This book is a study of the causes of the Fed’s errors, with lessons for an improved monetary authority, beginning with an examination of the history of central banks, in which it is found that their performance depended on their incentives, as is to be expected of economic agents. An implication of these findings is that the Fed’s failings must be traced to its institutional independence, particularly of the public welfare. Consequently, its policies have been dictated by special interests: financial institutions who desire public support without meaningful regulation, as well as presidents and those portions of Congress desiring growing government financed by inflation.
Monetary stability (which used to be thought the primary purpose of central banks) requires responsibility, meaning punishment for failure, instead of a remote and irresponsible (to the public) agency such as the Fed. It requires either private money motivated by profit or Congress disciplined by the electoral system as before 1913. Change involving the least disturbance to the system suggests the latter.
Reagan centers much of his analysis on the careers of five individuals who served on the NRPB during its ten years of existence: city and regional planner Frederic A. Delano; political scientist Charles E. Merriam; economist Wesley Clair Mitchell; business leader Henry S. Dennison; and philanthropic manager Beardsley Ruml. Drawing on their experiences in Progressive politics, mobilization for World War I, and the reform initiatives of the 1920s, these men steadily expanded the scope of national planning as advisers to the Roosevelt administration. During the Depression they joined in key debates over economic policy and executive branch reorganization, and during World War II they helped with plans for economic mobilization and proposed a vision for postwar America.
Although abolished by Congress in 1943, the NRPB remains a symbol not only of New Deal hopes and ambitions but of an enduring if ambivalent American faith in professional social and economic management.
Under the steely editorship of Geoffrey Wood, this book brings together a stellar line of of contributors - including Charles Goodhart, Harold James, Michael Bordo, Barry Eichengreen, Charles Calomiris, and Anna Schwartz. The book analyzes many of the mainstream themes in economic and financial history - monetary policy, international financial regulation, economic performance, exchange rate systems, international trade, banking and financial markets - where historical perspectives are considered important. The current wave of globalisation has stimulated interest in many of these areas as ‘lessons of history’ are sought. These themes also reflect the breadth of Capie’s work in terms of time periods and topics.
Although the 1920s had witnessed a wave of bank failures, the situation worsened after the 1929 stock market crash, and by the winter of 1932-1933, complete banking collapse threatened much of the nation. President Hoover's stopgap measures proved totally inadequate, the author shows, and by March 4, the day of Roosevelt's inauguration, thirty-four states had declared banking moratoriums. Of special interest in this study is Ms. Kennedy's examination of relations between Herbert Hoover and Franklin D. Roosevelt.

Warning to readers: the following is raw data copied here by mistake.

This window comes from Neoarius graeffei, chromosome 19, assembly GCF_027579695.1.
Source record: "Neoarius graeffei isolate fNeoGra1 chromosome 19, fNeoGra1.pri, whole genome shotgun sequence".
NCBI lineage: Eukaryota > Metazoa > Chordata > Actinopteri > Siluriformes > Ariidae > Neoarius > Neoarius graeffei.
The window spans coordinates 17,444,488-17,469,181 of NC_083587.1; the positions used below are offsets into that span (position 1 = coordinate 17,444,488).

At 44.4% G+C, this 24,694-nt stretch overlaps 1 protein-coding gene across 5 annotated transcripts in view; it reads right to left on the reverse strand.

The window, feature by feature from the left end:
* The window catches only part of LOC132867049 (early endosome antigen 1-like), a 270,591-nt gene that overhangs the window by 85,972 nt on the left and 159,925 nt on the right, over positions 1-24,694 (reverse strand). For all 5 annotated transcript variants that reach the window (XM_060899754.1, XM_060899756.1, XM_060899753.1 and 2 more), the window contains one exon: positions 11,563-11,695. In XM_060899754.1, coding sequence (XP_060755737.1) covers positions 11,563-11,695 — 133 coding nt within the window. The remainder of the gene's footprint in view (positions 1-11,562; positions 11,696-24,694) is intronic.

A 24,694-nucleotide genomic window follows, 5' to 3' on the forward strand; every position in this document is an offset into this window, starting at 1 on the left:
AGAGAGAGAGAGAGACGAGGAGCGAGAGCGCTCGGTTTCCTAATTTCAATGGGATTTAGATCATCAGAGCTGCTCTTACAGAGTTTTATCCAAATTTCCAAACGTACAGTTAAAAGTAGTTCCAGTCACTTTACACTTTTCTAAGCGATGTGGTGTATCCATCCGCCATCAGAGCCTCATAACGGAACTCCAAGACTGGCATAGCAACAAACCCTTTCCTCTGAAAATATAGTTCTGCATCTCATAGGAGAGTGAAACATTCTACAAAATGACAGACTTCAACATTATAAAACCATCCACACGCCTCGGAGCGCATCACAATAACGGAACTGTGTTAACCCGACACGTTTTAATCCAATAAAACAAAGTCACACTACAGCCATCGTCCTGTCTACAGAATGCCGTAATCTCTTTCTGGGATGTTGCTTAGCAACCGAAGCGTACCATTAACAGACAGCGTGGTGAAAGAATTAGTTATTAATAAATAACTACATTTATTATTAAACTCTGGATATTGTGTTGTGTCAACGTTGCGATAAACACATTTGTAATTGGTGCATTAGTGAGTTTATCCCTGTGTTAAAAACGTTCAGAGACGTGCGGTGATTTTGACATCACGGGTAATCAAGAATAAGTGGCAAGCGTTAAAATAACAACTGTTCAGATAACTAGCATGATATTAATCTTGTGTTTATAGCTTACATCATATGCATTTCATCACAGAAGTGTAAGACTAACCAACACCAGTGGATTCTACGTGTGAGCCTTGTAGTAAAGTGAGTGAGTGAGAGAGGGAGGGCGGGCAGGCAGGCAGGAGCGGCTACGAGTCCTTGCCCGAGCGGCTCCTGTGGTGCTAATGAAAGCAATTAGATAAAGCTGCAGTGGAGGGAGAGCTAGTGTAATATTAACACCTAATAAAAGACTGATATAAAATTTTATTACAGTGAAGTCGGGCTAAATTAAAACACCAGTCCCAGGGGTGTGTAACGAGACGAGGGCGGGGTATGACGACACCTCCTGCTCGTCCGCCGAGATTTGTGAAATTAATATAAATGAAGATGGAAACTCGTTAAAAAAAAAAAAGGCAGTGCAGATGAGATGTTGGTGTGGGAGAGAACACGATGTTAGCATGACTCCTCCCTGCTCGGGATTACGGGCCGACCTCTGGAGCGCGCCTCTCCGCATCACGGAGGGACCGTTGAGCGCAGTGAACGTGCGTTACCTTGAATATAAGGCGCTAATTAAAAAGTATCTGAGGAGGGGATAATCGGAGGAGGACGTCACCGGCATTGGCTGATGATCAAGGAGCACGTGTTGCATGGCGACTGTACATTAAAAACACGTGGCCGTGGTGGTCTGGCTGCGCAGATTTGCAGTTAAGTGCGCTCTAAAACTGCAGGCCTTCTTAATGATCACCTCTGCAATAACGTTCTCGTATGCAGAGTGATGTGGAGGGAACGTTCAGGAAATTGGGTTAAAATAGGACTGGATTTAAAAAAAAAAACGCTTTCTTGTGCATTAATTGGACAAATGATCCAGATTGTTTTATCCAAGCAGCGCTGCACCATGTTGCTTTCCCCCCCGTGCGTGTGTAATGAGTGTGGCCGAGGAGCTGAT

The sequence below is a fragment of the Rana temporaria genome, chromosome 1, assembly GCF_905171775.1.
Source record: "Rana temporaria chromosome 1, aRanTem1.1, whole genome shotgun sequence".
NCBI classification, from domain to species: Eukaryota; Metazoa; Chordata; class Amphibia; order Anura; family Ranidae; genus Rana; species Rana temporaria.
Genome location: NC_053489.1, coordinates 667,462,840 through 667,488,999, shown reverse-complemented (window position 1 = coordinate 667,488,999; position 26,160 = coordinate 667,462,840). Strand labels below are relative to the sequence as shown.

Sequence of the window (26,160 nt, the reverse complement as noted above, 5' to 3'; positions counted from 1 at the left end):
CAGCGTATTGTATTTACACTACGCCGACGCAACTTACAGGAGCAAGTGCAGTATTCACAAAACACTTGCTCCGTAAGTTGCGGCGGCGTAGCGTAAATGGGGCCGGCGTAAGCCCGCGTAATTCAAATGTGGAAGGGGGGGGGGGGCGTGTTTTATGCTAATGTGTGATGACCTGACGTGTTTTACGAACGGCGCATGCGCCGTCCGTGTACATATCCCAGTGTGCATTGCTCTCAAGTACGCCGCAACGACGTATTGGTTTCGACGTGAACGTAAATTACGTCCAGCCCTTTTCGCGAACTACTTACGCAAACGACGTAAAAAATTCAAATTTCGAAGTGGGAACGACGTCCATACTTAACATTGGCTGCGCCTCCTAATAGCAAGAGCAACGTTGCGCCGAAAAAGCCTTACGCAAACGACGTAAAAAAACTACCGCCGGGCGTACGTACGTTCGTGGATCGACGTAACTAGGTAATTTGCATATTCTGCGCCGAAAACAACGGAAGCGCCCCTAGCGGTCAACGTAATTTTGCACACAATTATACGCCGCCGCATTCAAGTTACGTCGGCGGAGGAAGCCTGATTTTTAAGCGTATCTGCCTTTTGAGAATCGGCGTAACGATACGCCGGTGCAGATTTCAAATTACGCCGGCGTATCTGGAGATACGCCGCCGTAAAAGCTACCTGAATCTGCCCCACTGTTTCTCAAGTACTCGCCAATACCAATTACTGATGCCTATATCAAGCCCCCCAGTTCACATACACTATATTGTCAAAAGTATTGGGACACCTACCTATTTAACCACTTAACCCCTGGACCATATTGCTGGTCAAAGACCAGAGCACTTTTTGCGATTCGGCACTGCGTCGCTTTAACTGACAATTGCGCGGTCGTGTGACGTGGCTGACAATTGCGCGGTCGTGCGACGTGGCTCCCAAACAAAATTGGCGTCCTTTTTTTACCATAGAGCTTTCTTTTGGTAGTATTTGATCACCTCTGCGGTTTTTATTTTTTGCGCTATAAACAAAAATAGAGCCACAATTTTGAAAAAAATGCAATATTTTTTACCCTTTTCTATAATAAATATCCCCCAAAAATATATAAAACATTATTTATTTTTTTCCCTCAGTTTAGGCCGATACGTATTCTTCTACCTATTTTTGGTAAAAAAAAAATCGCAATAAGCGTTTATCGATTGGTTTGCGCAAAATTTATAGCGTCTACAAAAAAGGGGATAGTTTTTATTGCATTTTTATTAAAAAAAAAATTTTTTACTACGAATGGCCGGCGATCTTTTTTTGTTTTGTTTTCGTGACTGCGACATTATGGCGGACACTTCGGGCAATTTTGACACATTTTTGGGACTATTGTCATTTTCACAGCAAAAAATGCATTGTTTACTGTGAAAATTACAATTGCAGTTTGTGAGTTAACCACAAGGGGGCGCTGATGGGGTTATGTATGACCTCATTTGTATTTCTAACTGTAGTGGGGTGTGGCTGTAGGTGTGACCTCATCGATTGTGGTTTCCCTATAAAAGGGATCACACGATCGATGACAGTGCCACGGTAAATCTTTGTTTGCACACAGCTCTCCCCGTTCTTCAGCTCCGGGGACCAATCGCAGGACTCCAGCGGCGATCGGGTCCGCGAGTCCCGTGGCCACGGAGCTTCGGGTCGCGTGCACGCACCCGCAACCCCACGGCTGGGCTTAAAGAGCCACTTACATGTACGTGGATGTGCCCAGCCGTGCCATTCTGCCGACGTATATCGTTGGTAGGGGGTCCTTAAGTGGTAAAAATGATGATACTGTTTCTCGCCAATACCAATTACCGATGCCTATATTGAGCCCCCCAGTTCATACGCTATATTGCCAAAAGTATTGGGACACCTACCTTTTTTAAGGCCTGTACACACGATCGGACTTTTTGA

Something is wrong with our banking system. We all sense that, but Mervyn King knows it firsthand; his ten years at the helm of the Bank of England, including at the height of the financial crisis, revealed profound truths about the mechanisms of our capitalist society. In The End of Alchemy he offers us an essential work about the history and future of money and banking, the keys to modern finance.
The Industrial Revolution built the foundation of our modern capitalist age. Yet the flowering of technological innovations during that dynamic period relied on the widespread adoption of two much older ideas: the creation of paper money and the invention of banks that issued credit. We take these systems for granted today, yet at their core both ideas were revolutionary and almost magical. Common paper became as precious as gold, and risky long-term loans were transformed into safe short-term bank deposits. As King argues, this is financial alchemy—the creation of extraordinary financial powers that defy reality and common sense. Faith in these powers has led to huge benefits; the liquidity they create has fueled economic growth for two centuries now. However, they have also produced an unending string of economic disasters, from hyperinflations to banking collapses to the recent global recession and current stagnation.
How do we reconcile the potent strengths of these ideas with their inherent weaknesses? King draws on his unique experience to present fresh interpretations of these economic forces and to point the way forward for the global economy. His bold solutions cut through current overstuffed and needlessly complex legislation to provide a clear path to durable prosperity and the end of overreliance on the alchemy of our financial ancestors.